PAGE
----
When Apple launched GarageBand '09 last month, its decision to try and sell it on the back of the software's new Learn To Play features concerned us slightly. Could they really be that good?
Well, now we've tried them, and the answer is yes.
To recap, Learn To Play has two elements. Firstly, there are the Basic Lessons, which are designed to teach you the rudiments of piano and guitar playing. These come included with the software, though only one (of nine) for each instrument is provided as part of the iLife '09 installer. The others have to be downloaded from Apple's new Lesson Store.
The Basic Lessons are fine for beginners, but of much greater interest are the Artist Lessons. As their name implies, these feature artists teaching one of their more famous songs.
"Put simply, the presentation is beautiful. Folds strolls on, takes his seat at the grand piano and proceeds to teach you how to play Brick, one of his finer ballads."
Sting, Sarah McLachlan, Fall Out Boy, Norah Jones, Colbie Caillat, Sara Bareilles, John Fogarty, OneRepublic and Ben Folds are already in the Lesson Store, and Apple tells us that it has more people lined up.
Purchasing a lesson is easy – just go into the Lesson Store, add your selection(s) to your cart and checkout via the Apple website. The process can be completed in a matter of minutes, but actually downloading your lesson might take rather longer.
With an 8MB broadband connection, downloading Ben Folds' contribution took a good two hours. This is slightly tedious, but once we'd opened the 699MB file, it quickly became apparent why it was so large.
Put simply, the presentation is beautiful. Folds strolls on, takes his seat at the grand piano and proceeds to teach you how to play Brick, one of his finer ballads.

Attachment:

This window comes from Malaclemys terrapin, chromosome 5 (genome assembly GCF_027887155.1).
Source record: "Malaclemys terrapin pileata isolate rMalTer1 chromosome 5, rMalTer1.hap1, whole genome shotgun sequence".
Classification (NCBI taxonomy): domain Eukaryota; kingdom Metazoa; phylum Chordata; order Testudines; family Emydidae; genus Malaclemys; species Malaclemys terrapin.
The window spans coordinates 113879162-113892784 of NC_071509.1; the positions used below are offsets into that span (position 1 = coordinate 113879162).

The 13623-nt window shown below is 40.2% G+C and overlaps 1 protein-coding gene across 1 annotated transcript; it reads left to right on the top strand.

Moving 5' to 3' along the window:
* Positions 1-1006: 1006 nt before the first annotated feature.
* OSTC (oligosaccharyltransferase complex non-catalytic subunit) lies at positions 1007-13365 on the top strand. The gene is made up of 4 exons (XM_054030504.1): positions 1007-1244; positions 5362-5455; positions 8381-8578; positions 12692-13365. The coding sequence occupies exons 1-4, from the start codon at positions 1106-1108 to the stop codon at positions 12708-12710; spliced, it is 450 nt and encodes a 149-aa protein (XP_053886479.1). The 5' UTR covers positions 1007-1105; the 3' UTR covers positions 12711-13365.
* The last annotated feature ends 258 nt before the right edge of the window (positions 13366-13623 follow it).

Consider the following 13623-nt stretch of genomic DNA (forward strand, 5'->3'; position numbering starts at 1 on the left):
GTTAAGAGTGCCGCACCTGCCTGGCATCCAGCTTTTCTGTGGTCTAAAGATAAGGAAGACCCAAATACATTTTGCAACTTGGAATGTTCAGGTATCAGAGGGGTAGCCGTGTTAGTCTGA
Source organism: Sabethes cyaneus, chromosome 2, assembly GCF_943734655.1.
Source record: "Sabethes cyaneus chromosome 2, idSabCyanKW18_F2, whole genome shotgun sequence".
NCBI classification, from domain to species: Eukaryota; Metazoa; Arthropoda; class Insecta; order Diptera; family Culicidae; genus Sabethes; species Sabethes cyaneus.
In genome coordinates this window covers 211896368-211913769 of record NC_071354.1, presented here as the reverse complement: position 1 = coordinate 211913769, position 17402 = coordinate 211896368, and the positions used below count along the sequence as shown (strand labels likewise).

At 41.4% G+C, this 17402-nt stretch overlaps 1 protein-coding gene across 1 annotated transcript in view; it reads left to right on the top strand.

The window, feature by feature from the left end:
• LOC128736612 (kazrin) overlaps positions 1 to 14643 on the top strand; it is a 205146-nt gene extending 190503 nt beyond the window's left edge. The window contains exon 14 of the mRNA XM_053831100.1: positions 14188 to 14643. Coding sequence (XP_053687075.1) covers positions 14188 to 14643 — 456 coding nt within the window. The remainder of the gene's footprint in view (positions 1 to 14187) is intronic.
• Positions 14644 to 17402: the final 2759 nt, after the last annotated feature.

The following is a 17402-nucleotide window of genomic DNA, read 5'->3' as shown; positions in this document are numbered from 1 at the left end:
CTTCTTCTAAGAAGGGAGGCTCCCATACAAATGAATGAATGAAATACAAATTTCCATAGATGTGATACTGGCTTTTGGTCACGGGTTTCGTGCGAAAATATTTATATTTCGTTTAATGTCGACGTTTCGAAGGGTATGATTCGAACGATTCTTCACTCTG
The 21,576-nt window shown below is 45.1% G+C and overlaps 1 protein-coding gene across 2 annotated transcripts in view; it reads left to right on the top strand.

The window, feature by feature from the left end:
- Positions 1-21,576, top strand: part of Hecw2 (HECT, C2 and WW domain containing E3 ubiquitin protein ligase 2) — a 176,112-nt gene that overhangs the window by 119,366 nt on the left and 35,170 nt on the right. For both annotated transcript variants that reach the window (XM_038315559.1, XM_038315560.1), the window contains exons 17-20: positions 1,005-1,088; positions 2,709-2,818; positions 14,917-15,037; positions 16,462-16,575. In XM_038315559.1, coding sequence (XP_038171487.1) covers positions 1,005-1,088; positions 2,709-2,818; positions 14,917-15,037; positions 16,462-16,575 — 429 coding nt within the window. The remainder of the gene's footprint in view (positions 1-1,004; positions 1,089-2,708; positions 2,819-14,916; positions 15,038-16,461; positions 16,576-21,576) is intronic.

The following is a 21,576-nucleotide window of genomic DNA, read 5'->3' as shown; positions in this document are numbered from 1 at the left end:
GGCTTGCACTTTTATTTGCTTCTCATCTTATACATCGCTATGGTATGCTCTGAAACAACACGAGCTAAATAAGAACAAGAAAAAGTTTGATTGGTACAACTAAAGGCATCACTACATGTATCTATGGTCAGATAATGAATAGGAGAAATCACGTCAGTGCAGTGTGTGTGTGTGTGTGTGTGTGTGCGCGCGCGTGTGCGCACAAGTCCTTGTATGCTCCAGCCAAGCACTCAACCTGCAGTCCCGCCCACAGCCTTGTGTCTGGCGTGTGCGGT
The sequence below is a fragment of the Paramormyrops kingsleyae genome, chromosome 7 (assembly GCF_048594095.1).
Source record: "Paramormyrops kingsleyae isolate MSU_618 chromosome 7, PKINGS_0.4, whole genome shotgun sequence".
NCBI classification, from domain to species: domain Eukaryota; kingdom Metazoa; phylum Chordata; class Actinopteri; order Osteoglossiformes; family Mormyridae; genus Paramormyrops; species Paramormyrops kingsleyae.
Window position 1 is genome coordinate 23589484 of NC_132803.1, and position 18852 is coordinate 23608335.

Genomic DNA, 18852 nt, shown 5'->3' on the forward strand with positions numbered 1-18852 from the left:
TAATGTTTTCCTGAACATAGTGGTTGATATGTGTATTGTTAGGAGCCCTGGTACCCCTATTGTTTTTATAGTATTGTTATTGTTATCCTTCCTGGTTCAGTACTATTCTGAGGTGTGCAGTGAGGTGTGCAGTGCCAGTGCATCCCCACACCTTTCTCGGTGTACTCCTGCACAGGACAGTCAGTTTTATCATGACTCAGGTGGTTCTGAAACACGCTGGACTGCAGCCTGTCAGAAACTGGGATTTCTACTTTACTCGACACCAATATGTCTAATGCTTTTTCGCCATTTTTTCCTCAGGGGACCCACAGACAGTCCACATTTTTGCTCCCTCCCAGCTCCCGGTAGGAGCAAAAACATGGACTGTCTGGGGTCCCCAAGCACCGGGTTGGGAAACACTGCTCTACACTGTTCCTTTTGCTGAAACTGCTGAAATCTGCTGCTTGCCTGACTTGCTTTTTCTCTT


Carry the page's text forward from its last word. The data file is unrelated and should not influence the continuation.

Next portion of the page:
What's so impressive is the attention to detail. For a start, the video is high-definition, so you can see exactly what's going on with Folds' hands. The camera angles are also perfect.
Video is just one element of the Artist Lesson experience, though. Below this you'll find the notation (left hand, right hand or both) or, if you'd rather, the chords (guitar lessons also feature Tab). At the bottom of the screen, meanwhile, there's a virtual keyboard/fretboard.
As the video plays, all the other displays run in sync, and you can loop specific sections (a timeline divides the lesson up into its constituent parts), or slow them down. What's more, the display is user-configurable via the numerical keys on your keyboard.
Because the lessons run within GarageBand, it's also easy to play along with them – for the piano-led ones, it's simply a case of plugging in your MIDI keyboard. There's even a mixer, so you can adjust the levels of the teacher's voice, his or her instrument, the backing band and your instrument.
Once you're learnt the song, you can play along with the full arrangement, and then proceed to the Story section to hear how and why it was written.
Our experience of taking an Artist Lesson was terrific. It was rewarding, entertaining and, crucially, fun (and yes, we can now play Brick properly). Apple has raised the bar as far as video tuition is concerned – we haven't seen anything of this quality before.
This isn't to say, however, that GarageBand '09 users should rush out any buy all the lessons immediately. Let's face it – the only ones that are going to be of value to you are those that feature songs that you want to learn. £3.95/$4.95 isn't an insignificant sum to pay, so you probably won't be making any impulse buys.
What's also debatable is how much the quality of the lesson will depend on the skill of the person presenting it. Folds does a great job, checking his zaniness at the studio door, but it's hard to say how much of his success is down to personal skill and how much can be attributed to good direction.
Overall, though, the Artist Lessons get a big thumbs-up from us. Is it too much to hope that they'll convince some kids to put down their Guitar Hero controllers and start playing for real?